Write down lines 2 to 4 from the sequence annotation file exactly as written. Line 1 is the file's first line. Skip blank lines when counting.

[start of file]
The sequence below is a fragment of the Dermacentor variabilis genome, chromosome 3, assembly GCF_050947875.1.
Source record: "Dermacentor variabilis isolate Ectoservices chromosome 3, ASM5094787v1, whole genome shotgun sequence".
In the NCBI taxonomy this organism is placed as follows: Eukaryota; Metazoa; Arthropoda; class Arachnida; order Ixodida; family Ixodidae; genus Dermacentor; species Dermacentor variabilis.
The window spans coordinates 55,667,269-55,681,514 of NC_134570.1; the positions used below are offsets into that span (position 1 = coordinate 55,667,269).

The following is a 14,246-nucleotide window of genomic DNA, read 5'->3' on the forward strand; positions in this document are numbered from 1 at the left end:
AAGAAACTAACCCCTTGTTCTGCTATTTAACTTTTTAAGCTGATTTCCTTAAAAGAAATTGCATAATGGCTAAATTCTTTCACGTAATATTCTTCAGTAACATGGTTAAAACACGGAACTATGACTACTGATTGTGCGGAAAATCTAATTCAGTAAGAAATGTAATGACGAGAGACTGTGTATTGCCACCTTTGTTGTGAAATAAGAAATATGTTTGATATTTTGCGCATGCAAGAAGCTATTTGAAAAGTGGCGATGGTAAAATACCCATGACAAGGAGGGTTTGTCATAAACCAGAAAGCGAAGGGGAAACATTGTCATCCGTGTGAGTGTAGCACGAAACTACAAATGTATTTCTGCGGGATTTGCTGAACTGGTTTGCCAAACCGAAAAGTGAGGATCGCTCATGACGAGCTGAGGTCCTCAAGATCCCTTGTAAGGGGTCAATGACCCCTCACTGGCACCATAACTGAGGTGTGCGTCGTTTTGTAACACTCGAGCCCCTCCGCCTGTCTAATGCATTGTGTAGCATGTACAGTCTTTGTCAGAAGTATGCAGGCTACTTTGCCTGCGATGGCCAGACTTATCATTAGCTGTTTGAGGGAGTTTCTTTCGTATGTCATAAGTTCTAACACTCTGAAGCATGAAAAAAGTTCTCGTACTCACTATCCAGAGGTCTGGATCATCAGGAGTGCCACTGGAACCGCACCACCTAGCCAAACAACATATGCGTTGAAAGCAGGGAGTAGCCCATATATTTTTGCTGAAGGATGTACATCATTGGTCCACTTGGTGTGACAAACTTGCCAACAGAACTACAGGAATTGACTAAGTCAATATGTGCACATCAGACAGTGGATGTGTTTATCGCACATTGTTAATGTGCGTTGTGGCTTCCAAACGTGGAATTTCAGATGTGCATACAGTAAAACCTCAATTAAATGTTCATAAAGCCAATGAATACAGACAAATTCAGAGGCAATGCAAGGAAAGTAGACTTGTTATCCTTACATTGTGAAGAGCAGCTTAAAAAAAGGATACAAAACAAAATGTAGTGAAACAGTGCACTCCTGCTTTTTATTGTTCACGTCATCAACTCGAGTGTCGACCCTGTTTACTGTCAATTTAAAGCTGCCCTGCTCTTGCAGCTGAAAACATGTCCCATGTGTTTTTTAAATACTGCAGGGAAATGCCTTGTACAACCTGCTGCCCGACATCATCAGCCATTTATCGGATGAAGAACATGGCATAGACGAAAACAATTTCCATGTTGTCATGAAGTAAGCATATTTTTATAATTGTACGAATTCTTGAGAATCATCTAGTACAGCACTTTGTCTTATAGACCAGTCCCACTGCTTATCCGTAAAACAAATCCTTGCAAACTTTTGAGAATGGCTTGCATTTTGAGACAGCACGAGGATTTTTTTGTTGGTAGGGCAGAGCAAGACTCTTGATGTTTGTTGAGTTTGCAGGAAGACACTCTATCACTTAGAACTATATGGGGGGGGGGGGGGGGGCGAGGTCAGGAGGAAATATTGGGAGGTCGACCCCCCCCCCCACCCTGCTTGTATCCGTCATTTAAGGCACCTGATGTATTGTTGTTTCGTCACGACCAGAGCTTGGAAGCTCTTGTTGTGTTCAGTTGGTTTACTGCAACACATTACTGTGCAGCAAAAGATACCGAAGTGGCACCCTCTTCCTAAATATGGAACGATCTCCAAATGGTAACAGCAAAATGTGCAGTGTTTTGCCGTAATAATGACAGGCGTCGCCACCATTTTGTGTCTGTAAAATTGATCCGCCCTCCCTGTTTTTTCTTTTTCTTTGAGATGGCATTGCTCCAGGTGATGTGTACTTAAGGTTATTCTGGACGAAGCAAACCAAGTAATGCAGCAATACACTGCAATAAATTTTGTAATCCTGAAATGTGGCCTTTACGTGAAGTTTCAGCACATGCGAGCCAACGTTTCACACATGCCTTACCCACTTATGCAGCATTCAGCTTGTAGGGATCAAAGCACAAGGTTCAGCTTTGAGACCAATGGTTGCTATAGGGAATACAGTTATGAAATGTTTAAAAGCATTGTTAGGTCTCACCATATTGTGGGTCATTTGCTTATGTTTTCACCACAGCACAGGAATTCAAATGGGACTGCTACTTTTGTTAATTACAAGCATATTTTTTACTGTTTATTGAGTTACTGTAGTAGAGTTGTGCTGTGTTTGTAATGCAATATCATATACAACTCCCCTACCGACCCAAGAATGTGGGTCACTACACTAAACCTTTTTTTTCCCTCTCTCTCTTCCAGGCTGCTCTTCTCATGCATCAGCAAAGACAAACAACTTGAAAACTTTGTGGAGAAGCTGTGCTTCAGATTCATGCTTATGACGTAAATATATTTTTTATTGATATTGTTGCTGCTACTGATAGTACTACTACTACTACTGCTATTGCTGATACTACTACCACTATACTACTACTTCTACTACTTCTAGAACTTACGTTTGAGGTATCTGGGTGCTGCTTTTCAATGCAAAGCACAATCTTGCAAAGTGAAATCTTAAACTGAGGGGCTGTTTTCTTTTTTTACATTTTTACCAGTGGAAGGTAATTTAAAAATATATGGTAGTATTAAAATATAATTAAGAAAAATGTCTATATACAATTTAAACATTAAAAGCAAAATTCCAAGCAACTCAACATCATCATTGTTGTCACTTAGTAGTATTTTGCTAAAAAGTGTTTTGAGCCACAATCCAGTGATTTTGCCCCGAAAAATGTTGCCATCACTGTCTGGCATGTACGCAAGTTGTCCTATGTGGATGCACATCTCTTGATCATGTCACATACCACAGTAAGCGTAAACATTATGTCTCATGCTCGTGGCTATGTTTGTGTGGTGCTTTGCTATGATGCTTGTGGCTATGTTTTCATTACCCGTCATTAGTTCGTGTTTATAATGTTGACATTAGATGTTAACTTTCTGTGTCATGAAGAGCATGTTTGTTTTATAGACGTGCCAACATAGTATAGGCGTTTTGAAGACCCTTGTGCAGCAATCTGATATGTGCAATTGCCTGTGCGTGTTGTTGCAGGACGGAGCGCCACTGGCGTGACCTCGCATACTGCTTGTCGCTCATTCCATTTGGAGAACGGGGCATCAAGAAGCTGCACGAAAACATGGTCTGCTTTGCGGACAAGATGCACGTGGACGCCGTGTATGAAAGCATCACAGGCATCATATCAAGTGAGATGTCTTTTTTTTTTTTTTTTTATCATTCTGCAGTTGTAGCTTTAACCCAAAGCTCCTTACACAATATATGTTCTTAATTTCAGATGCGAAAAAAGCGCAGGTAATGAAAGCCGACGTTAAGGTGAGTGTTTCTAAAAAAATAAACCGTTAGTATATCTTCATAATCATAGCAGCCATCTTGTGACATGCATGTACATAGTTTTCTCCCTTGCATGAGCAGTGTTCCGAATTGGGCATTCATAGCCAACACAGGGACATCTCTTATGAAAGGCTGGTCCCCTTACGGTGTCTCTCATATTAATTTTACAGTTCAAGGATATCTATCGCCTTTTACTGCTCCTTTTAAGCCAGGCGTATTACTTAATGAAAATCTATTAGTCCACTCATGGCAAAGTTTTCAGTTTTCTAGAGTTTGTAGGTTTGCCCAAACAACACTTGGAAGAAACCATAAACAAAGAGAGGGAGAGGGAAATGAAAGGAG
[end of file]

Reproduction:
Source record: "Dermacentor variabilis isolate Ectoservices chromosome 3, ASM5094787v1, whole genome shotgun sequence".
In the NCBI taxonomy this organism is placed as follows: Eukaryota; Metazoa; Arthropoda; class Arachnida; order Ixodida; family Ixodidae; genus Dermacentor; species Dermacentor variabilis.
The window spans coordinates 55,667,269-55,681,514 of NC_134570.1; the positions used below are offsets into that span (position 1 = coordinate 55,667,269).